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24 Jan 2023

mRNA vaccine booster mounts up robust immune response against Omicron in teenagers

In a paper published in the peer-reviewed journal Signal Transduction and Targeted Therapy, a team of Australian and Hong Kong researchers studied the effects of mRNA vaccine third dose boosters in teenagers for cross reactivity against the Omicron variant of SARS-CoV-2. 

While the high effectiveness of the third dose of mRNA vaccine in healthy adolescents against Omicron BA.1 has been reported in some studies, little is known about the immune response triggered by the third booster dose in this cohort. 

In this study, the researchers looked at the antibody immune response and the cellular immune response against wild-type and Omicron (BA.1, BA.2 and/or BA.5) variants of SARS-CoV-2 before and after a third dose of the mRNA vaccine in healthy adolescents; and compared them to healthy adults’ immune responses.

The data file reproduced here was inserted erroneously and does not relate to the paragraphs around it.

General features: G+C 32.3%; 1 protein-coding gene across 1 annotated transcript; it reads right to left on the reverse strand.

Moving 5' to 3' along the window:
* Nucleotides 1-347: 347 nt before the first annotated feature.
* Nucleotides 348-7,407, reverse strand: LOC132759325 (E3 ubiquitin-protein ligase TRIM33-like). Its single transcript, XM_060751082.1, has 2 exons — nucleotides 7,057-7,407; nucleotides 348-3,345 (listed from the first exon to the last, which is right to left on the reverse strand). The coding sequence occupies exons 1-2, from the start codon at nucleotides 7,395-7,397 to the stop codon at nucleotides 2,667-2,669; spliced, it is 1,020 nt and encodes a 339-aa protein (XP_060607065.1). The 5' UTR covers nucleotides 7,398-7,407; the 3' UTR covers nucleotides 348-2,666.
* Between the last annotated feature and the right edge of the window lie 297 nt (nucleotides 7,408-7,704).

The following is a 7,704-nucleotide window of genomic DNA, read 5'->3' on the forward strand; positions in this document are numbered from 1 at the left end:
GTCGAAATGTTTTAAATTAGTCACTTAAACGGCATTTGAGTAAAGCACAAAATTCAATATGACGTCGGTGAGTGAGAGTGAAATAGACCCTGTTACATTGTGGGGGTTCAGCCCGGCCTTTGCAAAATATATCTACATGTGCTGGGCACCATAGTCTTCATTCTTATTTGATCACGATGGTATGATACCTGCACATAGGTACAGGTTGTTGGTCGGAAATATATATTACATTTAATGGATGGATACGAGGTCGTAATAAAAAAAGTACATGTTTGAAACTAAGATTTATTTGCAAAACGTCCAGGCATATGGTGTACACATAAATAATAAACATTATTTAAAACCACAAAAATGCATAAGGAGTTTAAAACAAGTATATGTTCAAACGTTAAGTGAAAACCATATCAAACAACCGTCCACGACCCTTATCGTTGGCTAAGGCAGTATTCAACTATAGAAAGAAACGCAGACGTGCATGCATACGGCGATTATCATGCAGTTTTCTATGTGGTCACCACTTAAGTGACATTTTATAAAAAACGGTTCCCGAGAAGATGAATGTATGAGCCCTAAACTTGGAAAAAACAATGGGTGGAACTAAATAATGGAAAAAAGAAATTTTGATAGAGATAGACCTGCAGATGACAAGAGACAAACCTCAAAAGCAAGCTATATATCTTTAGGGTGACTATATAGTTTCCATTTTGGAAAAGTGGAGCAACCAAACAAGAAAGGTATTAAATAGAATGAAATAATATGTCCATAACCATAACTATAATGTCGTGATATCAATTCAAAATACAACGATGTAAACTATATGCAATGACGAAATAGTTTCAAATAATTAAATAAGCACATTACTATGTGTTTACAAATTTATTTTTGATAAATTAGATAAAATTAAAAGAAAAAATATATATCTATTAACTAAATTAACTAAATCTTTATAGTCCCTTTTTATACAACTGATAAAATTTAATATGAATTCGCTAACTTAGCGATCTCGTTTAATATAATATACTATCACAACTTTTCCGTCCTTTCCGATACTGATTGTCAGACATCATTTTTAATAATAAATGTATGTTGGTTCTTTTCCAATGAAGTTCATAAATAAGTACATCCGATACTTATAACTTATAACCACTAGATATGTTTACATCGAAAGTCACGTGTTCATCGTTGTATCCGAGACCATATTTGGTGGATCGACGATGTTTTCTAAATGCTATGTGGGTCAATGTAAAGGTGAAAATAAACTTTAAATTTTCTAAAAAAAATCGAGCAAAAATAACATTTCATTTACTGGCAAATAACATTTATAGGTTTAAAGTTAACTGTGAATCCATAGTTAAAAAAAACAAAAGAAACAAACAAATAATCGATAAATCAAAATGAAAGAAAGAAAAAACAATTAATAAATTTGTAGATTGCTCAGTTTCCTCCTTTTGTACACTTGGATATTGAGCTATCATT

It is the first study to compare age effects on vaccine responses and cross reactivity of vaccine responses. 

What the team found is that teenagers made higher magnitude immune responses than adults in a number of ways. 

University of Melbourne Associate Professor Sophie Valkenburg, a Laboratory Head at the Doherty Institute, says it shows teenagers certainly benefit from a third dose booster. 

“Our study established that a third dose of the mRNA vaccine in its current formulation can significantly boost antibody responses and T cell responses in adolescents,” Associate Professor Valkenburg says. 

Not only that, researchers also found that the third booster dose resulted in superior immune responses in teenagers compared to adults. 

With adolescents at a high risk of SARS-CoV-2 infection which may be associated with hospitalisations, multi-system inflammatory syndrome and long COVID, this research gives greater certainty that teenagers benefit from a third dose vaccination to keep a higher level of immunity against Omicron. 


Funding: Health and Medical Research Fund Commissioned Research on the Novel Coronavirus Disease (COVID-19), Hong Kong SAR, Research Grants Council of the Hong Kong Special Administrative Region, China. 

DOI: https://doi.org/10.1038/s41392-022-01282-7